Painter of human misery

Josef Václav Myslbek, son of the famous sculptor, has been described as a painter of human misery, suffering, abandonment, loneliness and sadness. Karel Myslbek was a sensitive observer of ordinary people, whose harsh living conditions he captured in his work.

He was also interested in the world of circus and theatre, which he considered as a reflection of the hardship of human existence. The names of his paintings reveal their gloomy atmosphere. His best-known works include ‘Slepý’ (The Blind), ‘Neštěstí’ (Accident), ‘Vystěhovalci’ (Emigrants), ‘V nemocnici‘ (In the Hospital), ‘Před pohřbem‘ (Before the Funeral), and the ‘Black Pierrot‘.

Unfortunately, Karel Myslbek died by suicide at the age of forty-one, on the 21st of August 1915. He was at the time a reserve officer in Kraków, on his way to the front. He could no longer bear the horrors and sufferings of the omnipresent war.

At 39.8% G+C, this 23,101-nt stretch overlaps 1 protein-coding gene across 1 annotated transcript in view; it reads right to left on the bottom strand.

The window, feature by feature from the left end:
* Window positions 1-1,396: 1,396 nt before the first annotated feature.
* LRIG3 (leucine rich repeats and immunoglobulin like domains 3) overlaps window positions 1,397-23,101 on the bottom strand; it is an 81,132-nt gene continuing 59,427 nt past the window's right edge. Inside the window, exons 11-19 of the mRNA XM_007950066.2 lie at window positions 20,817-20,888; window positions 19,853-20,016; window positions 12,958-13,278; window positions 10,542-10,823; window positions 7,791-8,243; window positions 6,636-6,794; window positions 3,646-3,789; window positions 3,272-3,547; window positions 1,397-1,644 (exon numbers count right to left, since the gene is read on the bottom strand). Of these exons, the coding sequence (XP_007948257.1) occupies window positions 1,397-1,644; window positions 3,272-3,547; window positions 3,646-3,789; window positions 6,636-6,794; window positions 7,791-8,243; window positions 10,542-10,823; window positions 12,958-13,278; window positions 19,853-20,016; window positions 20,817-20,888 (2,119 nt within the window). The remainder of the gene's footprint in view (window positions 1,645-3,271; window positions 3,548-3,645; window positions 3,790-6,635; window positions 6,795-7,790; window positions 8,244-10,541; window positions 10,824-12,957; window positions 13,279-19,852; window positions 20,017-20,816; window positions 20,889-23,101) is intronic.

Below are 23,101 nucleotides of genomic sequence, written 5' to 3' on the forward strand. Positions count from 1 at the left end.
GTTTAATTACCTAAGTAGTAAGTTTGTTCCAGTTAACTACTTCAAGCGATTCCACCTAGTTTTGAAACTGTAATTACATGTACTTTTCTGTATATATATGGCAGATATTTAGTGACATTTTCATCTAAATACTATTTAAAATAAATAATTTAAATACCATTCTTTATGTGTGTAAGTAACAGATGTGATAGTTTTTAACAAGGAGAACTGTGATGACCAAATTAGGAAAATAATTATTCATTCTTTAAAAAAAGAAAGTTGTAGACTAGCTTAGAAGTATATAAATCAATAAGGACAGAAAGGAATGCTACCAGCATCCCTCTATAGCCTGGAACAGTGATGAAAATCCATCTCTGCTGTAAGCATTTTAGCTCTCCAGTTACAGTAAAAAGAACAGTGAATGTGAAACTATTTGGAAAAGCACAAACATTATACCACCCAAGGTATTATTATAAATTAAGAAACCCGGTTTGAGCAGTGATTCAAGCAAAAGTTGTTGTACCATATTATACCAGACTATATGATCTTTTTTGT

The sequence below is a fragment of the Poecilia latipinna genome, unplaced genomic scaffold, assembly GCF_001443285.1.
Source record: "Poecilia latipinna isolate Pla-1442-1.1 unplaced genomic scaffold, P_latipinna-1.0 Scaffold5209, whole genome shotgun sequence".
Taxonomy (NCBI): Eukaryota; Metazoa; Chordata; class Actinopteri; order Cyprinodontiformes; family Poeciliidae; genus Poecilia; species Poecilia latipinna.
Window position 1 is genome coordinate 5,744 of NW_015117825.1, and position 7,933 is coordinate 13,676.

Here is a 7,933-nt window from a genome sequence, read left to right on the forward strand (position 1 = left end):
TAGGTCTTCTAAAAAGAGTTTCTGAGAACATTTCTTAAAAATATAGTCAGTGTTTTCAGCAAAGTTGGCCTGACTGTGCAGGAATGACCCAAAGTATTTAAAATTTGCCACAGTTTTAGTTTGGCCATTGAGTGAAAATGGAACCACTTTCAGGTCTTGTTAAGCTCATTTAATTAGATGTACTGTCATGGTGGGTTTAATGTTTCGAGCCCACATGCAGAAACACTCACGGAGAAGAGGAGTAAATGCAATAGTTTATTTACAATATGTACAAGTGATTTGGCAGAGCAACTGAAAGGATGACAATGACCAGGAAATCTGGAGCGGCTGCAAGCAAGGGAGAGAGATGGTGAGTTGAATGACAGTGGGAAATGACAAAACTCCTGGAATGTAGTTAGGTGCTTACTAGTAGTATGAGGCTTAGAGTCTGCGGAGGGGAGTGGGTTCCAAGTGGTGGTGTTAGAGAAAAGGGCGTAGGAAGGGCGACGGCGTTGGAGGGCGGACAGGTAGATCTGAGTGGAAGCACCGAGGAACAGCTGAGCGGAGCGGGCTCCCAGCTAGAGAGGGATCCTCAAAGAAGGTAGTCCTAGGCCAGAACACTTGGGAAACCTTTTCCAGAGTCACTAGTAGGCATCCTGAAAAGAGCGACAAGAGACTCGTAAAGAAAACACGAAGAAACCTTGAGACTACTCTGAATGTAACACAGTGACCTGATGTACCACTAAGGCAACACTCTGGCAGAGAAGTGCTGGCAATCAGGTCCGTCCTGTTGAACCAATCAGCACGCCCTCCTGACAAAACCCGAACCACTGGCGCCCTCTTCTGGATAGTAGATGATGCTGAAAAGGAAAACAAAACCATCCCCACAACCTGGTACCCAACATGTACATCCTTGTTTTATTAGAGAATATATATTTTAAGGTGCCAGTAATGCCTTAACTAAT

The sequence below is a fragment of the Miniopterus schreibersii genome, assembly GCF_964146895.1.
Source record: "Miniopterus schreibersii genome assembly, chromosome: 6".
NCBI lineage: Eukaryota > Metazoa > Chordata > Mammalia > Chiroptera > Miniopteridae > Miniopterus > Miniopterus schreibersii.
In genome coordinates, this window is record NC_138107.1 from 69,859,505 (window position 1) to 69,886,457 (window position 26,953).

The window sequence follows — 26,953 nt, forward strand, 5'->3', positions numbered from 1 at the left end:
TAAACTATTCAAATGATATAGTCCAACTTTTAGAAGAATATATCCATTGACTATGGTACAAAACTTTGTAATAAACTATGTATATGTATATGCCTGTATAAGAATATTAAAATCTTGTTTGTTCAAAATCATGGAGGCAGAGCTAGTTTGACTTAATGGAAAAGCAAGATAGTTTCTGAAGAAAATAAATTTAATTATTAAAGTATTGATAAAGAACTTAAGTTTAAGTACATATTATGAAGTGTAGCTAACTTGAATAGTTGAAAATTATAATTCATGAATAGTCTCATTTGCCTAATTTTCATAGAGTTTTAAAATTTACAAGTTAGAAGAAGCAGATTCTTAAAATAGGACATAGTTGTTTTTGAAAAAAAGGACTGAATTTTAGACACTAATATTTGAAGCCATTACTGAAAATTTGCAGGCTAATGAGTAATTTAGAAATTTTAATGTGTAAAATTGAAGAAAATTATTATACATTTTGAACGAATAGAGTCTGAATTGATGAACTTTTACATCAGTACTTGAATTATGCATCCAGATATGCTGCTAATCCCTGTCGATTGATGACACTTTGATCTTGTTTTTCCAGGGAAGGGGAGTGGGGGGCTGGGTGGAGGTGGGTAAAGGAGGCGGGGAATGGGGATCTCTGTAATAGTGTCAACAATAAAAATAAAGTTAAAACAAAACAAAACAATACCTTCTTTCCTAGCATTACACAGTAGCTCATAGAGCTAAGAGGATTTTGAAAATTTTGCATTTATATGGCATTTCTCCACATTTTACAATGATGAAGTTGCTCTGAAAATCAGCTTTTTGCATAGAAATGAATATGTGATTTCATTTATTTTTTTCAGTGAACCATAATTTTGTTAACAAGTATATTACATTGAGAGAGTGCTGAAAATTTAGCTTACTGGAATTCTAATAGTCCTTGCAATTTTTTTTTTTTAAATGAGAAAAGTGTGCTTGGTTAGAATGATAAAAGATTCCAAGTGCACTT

Collection of Prints and Drawings

The National Gallery’s Collection Print and Drawings is one of the ten largest and most significant collections of its kind in Europe. With an incredible number of 400,000 graphics, drawings and fragments of illuminated manuscripts ranging from the Middle Ages to the present, it is the largest collection in the National Gallery.


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